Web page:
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In Baghdad juvenile jail, inmates few but most recount beatings

BAGHDAD, Iraq—Omar Moyod, 17, says Iraqi police officers beat him savagely, hung him in painful positions and threatened to rape his mother until he agreed to sign a false confession to murder.

The American advisers who work at Baghdad's juvenile prison, where Moyod is being held, find his story credible. They likewise believe several other teenagers in their custody who tell similarly horrific tales.

Brightly painted, well-staffed and humane, the Karkh Juvenile Detention Facility is a telling example of what the U.S.-led occupation has been able to accomplish in Iraq—and what it hasn't.

The Coalition Provisional Authority and the U.S. Army, with help from Justice Department advisers and U.S. contractors with juvenile justice backgrounds, built the facility in an old police detention center. It's the only juvenile prison in Baghdad, and recently it held 113 inmates.

The Americans hired an Iraqi warden who's so committed that he sometimes sleeps there. They set up a computer database to track inmates and a classification system to separate the more dangerous ones.

The food is good, and the cells are air-conditioned. The electricity and drainage problems have been fixed. Capt. Dave Seiter, a U.S. Army civil affairs officer from Indianapolis, got his family and friends to donate books for a prison library, which opened this month.

That's the good news. The bad news is that Iraq's justice system is still barely functioning—and its ailments affect the children who fall into its clutches.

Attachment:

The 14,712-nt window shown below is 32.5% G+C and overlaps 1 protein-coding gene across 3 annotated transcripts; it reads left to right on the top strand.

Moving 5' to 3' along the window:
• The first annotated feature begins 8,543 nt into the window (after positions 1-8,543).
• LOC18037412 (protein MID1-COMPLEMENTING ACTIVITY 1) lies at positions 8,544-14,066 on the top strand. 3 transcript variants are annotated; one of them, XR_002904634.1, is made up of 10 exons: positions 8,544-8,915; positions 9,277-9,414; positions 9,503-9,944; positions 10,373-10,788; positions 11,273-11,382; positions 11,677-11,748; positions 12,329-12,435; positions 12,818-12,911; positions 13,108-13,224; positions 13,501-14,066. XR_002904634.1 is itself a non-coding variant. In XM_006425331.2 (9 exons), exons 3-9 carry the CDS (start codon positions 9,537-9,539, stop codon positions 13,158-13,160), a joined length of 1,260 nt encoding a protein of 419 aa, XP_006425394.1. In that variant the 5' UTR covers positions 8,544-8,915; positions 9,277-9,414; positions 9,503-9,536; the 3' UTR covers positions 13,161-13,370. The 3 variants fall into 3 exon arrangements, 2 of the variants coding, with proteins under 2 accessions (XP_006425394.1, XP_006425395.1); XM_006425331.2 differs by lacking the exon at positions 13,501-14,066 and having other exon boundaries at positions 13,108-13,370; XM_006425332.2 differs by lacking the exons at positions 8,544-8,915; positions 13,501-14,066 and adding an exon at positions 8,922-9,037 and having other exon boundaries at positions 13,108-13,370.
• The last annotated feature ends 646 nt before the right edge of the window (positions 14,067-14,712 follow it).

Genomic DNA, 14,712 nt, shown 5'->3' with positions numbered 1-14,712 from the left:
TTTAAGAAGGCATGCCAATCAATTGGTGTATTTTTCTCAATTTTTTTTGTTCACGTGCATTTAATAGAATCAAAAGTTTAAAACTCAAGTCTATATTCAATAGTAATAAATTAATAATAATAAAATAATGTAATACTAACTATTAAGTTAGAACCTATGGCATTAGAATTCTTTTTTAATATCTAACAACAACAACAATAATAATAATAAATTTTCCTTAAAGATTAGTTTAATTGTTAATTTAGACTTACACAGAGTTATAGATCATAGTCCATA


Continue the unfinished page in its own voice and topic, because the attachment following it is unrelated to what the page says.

The mess starts with the coalition-backed Iraqi police, many of whom, as U.S. administrator L. Paul Bremer pointed out recently, are corrupt and abusive.

They also aren't catching many criminals, as evidenced by the juvenile prison's small number of inmates. Baghdad, population 5 million, is one of the world's most crime-ridden cities. Residents say carjackings and murders—some perpetrated by teens—are at epidemic proportions.

Yet the 113 prisoners at Karkh include every single boy—inmates range in age from 13 to 18—who has either been accused or convicted of a serious crime.

And some not so serious. American adviser Darrin Hays, a former juvenile corrections warden in Arizona, said a 9-year-old spent two months in the facility after he was brought in for "begging"—in a city filled with child beggars. Another child spent a month incarcerated for "loitering."

One child's crime is listed as "homosexual."

"We have no idea what that's about, and we're trying to find out," said Hays, who must rely on Iraqi juvenile judges and legal advisers to process the cases.

Before he built the database, Hays said, "unfortunately, some of these kids got lost in the system."

Part of the problem is that the courts aren't working well. Cases are routinely delayed for logistical reasons. Dozens of children in the facility have been jailed for months awaiting trial, and they've told of having hearings postponed several times.

The most harrowing stories are from those who say they were tortured by police.

The Iraqi police typically deny beating suspects now the way they routinely did under Saddam Hussein, but occupation officials say it's still a major problem.